That does not mean the community is a true reflection of fat people, as much as I wish it were, because if that were true the community as a whole would look drastically different and if this person looked a little further they would see that there is a good portion of the community that reflects that reality. The issue I’ve found are people disregarding the reality of who is impacted the most by fat stigma because they ignorantly believe that fat community is a true reflection of our society. This is part of the reason my own tumblr will rarely have anyone that looks like me and is filled with content that moves outside of the archetype created by fat community.

The lack of diversity is a huge issue in the community and that even harms the reality of what it means to be a fat person in regards to health, because when everyone thinks that fat people are white and middle class they falsely believe we all have access to health behaviors. This places soul blame on individual fat people for performing health in a way our society deems acceptable. For fat positive people that means preaching about health and proving to others that we may be fat but we are healthy. I’ve rejected this argument over the last few years for numerous reasons. People who demand we conform to an inaccessible performance of fatness, one that is based on proving health, are not actually interested in the humanity of fat people but in us performing for them and their comfort.

Those demands also harm fat people in the community who don’t perform fatness in a “socially acceptable” way due to numerous reasons but overwhelmingly you see that it has more to do with lack of access to health behaviors than just purely not caring. The emphasis outsiders place on fat people to perform fatness for their comfort is based within a neoliberal politic that demands individuals overcome whatever constraints on their lives to meet the demands of society. This was applied to the concept of health in the 80s by Robert Crawford when he coined the term healthism and the expectation that people can be healthy, transcending whatever barriers to health they have, if they have the will to do it.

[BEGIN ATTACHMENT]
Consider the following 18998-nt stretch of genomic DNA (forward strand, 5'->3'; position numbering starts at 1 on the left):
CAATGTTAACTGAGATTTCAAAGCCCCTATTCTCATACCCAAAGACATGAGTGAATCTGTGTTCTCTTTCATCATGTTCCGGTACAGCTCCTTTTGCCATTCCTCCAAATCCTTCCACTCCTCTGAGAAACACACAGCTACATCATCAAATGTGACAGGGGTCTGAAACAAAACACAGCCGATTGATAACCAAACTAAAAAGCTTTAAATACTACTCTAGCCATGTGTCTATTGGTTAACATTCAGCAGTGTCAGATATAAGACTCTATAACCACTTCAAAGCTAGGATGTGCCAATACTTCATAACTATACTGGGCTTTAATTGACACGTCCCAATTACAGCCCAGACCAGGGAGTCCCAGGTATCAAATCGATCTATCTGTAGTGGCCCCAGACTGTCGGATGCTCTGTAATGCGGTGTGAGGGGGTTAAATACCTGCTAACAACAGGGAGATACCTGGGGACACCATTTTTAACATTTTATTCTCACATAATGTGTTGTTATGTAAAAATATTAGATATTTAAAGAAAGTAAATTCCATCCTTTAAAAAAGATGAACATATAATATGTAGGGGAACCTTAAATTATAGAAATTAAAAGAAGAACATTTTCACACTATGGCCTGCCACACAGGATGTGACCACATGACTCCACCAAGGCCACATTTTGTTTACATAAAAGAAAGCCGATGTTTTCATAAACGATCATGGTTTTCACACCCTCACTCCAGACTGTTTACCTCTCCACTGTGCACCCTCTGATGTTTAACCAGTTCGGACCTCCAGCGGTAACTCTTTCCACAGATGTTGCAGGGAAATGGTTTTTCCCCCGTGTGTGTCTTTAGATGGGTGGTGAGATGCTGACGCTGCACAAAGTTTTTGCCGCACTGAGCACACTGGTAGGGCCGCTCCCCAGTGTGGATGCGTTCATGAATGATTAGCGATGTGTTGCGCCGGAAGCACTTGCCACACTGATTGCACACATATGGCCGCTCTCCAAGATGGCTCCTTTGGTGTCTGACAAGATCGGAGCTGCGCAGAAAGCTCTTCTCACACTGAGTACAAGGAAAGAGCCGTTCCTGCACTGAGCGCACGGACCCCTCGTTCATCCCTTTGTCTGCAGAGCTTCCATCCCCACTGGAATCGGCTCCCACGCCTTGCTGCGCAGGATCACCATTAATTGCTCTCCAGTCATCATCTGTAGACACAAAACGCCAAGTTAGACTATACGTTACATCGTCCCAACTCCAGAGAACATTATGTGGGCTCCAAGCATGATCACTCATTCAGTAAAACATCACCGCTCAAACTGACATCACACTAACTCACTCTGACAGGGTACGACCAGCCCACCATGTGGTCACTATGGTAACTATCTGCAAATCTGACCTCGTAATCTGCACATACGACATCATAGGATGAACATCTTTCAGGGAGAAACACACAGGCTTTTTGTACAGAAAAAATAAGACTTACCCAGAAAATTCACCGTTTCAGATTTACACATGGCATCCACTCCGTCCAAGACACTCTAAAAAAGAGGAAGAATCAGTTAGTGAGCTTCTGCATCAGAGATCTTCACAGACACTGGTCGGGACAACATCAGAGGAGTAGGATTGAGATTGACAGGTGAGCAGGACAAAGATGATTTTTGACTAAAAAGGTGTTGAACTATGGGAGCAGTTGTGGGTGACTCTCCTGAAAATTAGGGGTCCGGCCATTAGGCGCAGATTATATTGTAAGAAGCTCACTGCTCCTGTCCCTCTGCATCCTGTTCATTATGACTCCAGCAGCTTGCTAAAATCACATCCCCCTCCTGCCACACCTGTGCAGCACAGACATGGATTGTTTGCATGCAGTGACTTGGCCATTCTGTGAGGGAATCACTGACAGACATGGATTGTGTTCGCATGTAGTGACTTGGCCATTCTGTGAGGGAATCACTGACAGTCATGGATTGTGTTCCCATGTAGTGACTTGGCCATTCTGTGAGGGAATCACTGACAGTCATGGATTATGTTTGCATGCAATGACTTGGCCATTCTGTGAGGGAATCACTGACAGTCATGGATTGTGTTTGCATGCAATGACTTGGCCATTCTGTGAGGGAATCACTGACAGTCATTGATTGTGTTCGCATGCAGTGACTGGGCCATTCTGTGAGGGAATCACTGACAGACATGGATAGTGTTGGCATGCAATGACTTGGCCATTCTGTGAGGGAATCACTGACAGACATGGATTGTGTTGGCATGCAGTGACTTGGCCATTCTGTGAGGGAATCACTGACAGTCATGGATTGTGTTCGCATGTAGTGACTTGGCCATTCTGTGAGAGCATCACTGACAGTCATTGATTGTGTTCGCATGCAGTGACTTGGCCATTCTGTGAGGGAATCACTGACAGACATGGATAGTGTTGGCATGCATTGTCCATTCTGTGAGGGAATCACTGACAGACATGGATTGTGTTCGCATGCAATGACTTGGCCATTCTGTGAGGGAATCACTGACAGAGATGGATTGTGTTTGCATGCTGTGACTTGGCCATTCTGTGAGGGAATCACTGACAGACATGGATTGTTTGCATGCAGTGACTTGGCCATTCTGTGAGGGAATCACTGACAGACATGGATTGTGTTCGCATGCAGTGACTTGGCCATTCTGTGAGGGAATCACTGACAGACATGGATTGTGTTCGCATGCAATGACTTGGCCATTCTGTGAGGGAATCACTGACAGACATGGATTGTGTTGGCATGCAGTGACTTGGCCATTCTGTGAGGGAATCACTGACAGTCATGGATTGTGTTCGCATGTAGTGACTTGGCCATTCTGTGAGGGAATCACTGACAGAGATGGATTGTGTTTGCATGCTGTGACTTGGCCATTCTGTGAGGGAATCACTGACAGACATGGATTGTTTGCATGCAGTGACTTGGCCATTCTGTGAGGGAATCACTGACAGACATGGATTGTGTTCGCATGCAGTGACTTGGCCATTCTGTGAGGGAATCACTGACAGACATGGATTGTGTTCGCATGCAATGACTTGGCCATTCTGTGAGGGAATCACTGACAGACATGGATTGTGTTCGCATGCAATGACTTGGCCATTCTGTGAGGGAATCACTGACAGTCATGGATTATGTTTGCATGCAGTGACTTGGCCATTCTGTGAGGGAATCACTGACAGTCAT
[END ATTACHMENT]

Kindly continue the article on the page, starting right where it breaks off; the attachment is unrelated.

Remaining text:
I’m not here for that. My politic starts from the bottom up, so I’m not interested in performing fatness in a way that is socially acceptable to make other people comfortable. That is why I tweeting about the email I was sent and it turned into my dear friend @mazzie tweeting back with the hashtag #NotYourGoodFatty. I’m not interested in performing fat positivity in a way that harms other fat people by letting outsiders know I am meeting their demands on my body. I want to challenge those demands. I want people to work harder. I want them to think more about how if they were seriously concerned about the health of other people they would be fighting poverty not people.

Check out the hashtag here but here are a few tweets to get you started.


As always, connect with me on tumblr and twitter.

Supporting Friends through Eating Disorders

Below is tumblr question that was submitted to me and I thought it was a really important topic that should be spoken about. So often as fat people we have thin friends in our lives who are going through disordered eating patterns and negative thoughts about their own bodies. We want to support them but many times it is without thinking about our own mental health or how their negative beliefs about their body can be a direct attack on our own.